The process of doing so might even be controlled by the "brain" though not the "mind", so just because "brain" and "mind" are assumed to occupy the same physical space they do not necessarily refer synonymously to the same concept.

That being said, just because there are lots of actions that I do not perform consciously, there are also a lot of actions that I do perform consciously, like "writing" these lines (not the mechanical, but the thought process).

But when do we choose our thoughts?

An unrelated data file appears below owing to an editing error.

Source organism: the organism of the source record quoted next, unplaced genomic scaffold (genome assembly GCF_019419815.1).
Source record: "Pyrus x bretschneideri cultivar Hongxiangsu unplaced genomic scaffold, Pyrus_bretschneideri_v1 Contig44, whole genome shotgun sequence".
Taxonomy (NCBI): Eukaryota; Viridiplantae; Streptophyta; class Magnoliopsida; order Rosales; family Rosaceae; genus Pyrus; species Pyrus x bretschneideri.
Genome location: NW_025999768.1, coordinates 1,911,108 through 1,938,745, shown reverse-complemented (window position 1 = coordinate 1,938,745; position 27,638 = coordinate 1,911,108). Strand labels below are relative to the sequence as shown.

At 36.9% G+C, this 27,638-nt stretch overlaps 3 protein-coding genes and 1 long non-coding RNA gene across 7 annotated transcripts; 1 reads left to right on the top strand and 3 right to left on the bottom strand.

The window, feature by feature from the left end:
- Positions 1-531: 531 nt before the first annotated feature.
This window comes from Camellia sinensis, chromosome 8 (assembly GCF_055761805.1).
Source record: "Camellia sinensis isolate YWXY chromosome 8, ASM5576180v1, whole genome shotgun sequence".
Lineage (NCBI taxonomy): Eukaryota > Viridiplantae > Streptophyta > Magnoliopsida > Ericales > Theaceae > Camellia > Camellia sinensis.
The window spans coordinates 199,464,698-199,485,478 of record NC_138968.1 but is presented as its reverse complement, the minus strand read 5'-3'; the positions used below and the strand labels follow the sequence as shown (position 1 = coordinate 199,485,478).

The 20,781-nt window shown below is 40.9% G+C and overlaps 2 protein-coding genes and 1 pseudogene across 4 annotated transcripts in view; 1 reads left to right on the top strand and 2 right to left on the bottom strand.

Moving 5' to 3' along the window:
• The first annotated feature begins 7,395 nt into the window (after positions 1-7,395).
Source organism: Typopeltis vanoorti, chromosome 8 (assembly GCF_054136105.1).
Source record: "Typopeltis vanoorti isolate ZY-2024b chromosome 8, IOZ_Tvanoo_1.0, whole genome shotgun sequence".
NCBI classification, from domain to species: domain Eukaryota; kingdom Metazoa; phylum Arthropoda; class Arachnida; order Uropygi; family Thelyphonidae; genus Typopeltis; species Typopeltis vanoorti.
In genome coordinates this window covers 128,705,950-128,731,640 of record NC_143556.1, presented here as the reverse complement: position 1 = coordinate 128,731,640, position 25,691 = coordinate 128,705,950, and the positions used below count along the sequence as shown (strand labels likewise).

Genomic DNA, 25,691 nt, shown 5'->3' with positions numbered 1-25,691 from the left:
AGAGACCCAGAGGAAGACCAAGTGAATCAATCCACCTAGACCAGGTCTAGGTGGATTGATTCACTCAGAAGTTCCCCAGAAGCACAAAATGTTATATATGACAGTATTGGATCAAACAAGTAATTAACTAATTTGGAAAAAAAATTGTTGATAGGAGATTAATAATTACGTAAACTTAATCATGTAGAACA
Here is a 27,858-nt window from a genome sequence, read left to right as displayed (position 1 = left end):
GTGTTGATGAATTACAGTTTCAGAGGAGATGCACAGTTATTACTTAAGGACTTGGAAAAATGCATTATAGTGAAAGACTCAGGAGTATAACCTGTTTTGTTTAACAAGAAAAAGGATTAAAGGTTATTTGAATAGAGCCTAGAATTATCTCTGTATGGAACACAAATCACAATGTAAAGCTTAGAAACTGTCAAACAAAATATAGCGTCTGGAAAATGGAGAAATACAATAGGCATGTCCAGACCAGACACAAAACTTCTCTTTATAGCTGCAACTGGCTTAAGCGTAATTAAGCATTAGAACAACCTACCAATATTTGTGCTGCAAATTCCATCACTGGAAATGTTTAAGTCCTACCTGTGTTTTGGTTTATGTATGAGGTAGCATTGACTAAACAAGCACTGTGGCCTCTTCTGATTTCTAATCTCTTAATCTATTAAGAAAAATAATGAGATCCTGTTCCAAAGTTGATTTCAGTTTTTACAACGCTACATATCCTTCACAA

Similar problem. Yes and no. There are lots of thoughts that you don't chose, because your body is constantly "perceiving" but your mind isn't constantly "listening" to that, so a lot of thoughts are subroutines coming to the surface of the consciousness, because they've reached a threshold of importance to become "emotions" about which we then develop "thoughts". So we don't choose them our bodies chose them for us. That being said just because you can close your eyes and lets thoughts pop up and fade into obscurity, you still have the ability to hold on to a thought, to concentrate upon it, to query your brain for more perception and data about it, to investigate it's connections, reasons and implications. So just because not every thought is conscious again doesn't mean that none is. And despite the fact that our thoughts are limited by our experiences, our thoughts are still quite free to mix and match everything that we've stored in memory. So that we can technically even imagine things vividly that do not exist and even cannot exist. Like do do you have a problem conceiving thoughts of aliens, monsters, gods, teleportation, time travel and so on? Probably not, have you ever seen them in real life? Probably not. But it's not difficult to combine idk a human or animal shape with the constraints of a horror movie, meaning that it should look scary, so idk sharp and metallic (invokes feelings of getting hurt easily by it)? blood red (invokes feelings of being hurt already or being about to as the threat is still present)? Gooey (also not pleasant and might stick and cause illnesses)? Maybe moldy in color and texture (natural aversion because of rotten food)? Dark (so that you can't make out the details and don't know what's hidden)? Or bright (so that you can't see anything)? Or some Cherenkov effect (that looks both marvelous and scary when you think of it's origin)?